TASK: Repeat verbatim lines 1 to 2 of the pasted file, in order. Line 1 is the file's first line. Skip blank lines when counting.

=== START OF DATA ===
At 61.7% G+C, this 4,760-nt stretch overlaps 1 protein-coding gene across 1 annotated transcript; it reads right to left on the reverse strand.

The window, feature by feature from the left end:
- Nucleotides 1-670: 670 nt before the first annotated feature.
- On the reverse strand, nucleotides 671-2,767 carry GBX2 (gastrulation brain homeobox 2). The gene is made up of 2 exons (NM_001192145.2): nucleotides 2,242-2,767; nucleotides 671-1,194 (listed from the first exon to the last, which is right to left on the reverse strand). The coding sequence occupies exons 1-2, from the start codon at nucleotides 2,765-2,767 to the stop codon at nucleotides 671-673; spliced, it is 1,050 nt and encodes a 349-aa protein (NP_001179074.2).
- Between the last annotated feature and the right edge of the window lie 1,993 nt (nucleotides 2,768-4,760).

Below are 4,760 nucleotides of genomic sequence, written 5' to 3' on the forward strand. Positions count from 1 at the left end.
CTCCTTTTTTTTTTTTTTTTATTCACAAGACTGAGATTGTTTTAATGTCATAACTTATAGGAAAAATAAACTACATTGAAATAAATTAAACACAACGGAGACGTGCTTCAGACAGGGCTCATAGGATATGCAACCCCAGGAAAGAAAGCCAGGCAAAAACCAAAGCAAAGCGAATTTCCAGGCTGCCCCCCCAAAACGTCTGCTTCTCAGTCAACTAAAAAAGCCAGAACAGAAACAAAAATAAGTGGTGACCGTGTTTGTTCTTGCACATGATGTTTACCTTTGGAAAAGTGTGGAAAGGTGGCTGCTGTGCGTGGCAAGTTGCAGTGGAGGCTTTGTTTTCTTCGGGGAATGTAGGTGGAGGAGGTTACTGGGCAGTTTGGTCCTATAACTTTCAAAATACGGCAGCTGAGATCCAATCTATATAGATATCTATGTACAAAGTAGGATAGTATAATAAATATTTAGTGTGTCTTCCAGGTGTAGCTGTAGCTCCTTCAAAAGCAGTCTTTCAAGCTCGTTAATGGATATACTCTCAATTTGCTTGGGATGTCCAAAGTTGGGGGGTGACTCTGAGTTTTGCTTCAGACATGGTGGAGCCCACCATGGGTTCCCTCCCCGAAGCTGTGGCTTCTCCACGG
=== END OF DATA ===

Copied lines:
At 61.7% G+C, this 4,760-nt stretch overlaps 1 protein-coding gene across 1 annotated transcript; it reads right to left on the reverse strand.

The window, feature by feature from the left end: